Emilia Nixon Lane at the Stonefields development in the shadow of Mt Wellington (Maungarei) is named after Emilia Maud Nixon who bequeathed Howick’s Garden of Memories. Construction of a new whare in the garden has been at the centre of a war of words for years.
Many of Stonefields’ street names are derived from early settlers who came to south-east Auckland as part of the Royal New Zealand Fencible Corps. They established themselves in Onehunga, Otahuhu, Panmure and Howick. What would Emilia think, we wonder, driving through rows of modern properties.
In stark contrast with the quarter-acre paradise that she made her home in, these houses demonstrate a sameness that’s typical of the intensive developments springing up in urban Aotearoa – the sameness that many British immigrants came to New Zealand to escape from.
However, Emilia Nixon Lane is a revelation. It is lined with buff brick terraced houses which, rather than representing a 21st-century version of “Coro” Street, exude the nostalgia of a graceful London.
Wrought-iron guard rails in front of the upstairs window are reminiscent of the London house balcony floor.
Especially pleasing is the symmetry of the box structures housing upper windows and lower floor doors. Emilia, however, would probably be less pleased with the placement of the WC and accompanying frosted windows next to some front doors.
Smaller houses on the other side of the lane reflect the traditional English custom of providing garage access off a rear lane.
One of the most attractive features of this corner of the development is a modern Kiwi take on the London garden square. The squares, prevalent in the centre of England’s capital city, traditionally contain private communal gardens for use by those living in surrounding houses. But not all are squares and the general requirement for new squares in London is that they be rectangular and, to some extent, open.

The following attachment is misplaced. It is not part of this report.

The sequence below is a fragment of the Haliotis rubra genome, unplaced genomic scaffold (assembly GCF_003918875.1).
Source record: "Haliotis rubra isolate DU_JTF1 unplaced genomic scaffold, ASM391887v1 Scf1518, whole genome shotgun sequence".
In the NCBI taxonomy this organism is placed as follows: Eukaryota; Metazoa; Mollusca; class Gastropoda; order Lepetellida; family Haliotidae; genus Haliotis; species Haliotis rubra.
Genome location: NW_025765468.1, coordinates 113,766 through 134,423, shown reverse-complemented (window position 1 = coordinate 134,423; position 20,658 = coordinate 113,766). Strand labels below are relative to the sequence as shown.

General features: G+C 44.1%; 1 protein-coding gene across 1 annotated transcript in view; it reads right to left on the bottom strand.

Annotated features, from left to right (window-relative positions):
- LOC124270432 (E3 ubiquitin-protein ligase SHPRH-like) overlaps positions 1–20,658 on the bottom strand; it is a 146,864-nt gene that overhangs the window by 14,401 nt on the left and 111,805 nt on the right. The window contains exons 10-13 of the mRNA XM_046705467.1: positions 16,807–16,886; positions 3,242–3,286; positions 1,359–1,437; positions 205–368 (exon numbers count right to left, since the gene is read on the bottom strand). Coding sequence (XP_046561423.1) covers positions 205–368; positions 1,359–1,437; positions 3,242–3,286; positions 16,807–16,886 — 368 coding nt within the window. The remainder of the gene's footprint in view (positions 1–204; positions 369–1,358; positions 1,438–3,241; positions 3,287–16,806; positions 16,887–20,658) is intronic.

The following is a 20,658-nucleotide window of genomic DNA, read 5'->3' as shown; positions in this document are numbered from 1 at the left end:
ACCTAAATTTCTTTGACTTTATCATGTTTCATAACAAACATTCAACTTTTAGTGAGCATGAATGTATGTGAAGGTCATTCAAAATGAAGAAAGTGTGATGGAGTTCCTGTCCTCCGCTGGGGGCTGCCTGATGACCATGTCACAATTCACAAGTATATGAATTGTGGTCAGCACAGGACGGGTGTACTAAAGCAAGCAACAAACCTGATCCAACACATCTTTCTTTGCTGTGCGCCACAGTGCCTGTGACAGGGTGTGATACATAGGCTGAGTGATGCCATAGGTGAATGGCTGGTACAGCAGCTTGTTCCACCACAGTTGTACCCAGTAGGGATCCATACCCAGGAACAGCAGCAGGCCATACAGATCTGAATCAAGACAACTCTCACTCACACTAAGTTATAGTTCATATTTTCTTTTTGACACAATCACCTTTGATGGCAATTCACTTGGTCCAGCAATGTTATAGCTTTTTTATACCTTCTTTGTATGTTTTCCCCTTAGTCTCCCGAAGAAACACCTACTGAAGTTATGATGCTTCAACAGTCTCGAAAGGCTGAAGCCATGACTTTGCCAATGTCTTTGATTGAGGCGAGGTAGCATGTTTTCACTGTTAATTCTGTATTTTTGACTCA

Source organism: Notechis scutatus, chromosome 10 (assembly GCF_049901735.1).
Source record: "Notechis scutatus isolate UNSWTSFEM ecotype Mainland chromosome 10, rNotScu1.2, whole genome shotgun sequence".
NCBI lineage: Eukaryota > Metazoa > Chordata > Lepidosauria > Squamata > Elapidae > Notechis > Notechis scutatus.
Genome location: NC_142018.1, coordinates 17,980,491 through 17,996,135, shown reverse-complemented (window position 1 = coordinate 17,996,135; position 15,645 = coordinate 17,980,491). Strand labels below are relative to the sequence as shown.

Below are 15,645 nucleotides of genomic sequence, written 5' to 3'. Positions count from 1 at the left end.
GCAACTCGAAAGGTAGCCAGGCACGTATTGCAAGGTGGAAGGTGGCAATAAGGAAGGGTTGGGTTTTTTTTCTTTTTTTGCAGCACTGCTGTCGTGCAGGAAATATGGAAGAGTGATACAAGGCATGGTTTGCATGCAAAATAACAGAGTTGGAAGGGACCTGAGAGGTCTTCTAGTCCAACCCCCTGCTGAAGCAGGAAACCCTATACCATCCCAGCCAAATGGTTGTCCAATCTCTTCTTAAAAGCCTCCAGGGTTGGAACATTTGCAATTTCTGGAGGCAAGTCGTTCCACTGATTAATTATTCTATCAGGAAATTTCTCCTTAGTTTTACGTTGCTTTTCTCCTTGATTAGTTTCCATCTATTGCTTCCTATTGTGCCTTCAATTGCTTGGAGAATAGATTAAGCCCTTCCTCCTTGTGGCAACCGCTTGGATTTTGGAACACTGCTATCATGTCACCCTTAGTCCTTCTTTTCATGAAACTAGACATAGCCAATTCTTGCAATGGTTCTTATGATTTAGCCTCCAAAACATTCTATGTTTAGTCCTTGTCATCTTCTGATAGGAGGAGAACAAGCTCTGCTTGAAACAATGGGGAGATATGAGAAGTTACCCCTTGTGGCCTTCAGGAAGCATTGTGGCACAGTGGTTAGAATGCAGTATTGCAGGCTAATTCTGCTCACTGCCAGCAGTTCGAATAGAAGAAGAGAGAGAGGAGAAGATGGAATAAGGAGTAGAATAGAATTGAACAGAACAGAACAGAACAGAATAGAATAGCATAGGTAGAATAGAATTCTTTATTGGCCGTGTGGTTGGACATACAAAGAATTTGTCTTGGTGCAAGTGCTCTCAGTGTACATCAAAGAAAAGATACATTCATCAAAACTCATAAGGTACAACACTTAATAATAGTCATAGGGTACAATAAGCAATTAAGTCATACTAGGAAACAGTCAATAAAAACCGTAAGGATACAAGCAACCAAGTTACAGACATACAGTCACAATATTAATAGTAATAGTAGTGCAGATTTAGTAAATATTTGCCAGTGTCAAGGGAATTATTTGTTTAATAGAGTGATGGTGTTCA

The Kiwi equivalent in Emilia Nixon Lane is termed a “landscaped reserve”. It features the New Zealand cabbage tree and, appropriately, stone walls. Yet, surrounded by the terraced houses, it exudes a hint of old London.
Emilia, however, was not a British immigrant. She was born in 1870 at Kuranui, 30km north-east of Hamilton. In 1919, after 33 years of teaching, she retired from Hamilton West School. She came to Howick in 1925 and lived at the Prospect of Howick Hotel until she bought her property in Uxbridge Road and set about creating the Emilia Maud Nixon Garden of Memories from an open paddock.
The garden was developed between 1935 and 1962. It was regarded as a testimony to her own life and values, and to those of the tangata whenua – the Ngai Tai people – and to pioneer women and early European settlers of the Howick area.
She felt that New Zealanders of European origin should have a greater appreciation of the history and lore of the areas in which they live. She researched Maori and European history of the area from Umupuia to the Tamaki Estuary.
The area, between St Johns, Remuera and Mt Wellington, is also the site of the former Mt Wellington quarry. It became a quarry reserve, vested in the former Auckland City Council, and from 1936 until 2001 was mined by Winstones.
The one-square kilometre development is expected to house about 6500 people when completed. It includes a new primary school, a town centre, lakes, parks, walking trails and open spaces.
Other streets at Stonefields include Briody Terrace, named after a Fencible, John, who arrived in 1847 and lived in a raupo hut in Jellicoe Road, Panmure, before his cottage was built. The original hut is preserved at Howick Historical Village.
Donnelly Street is named after a member of an old Fencible family, who was one of the trustees of the Panmure Township Roads Board that administered Panmure. Robert Sale Rise takes its name from a ship that brought some of the first settlers to Auckland from London.
A name of a lieutenant who commanded the Clifton, the first ship to arrive in Panmure with Fencibles, lives on in Wynne Gray Avenue, while Barbarich Drive is an homage to an early Croatian who opened the Bluestone Quarry.
Bluegrey Avenue is a quarry term used to describe hard, dense stone, Searle Street is named after an early geologist, Kauriki Terrace means “smoke” and Tihi Street – the Maori name for summit – refers to Mt Wellington, while Papango Street is named after the New Zealand scaup, a protected bird that lives in the quarry.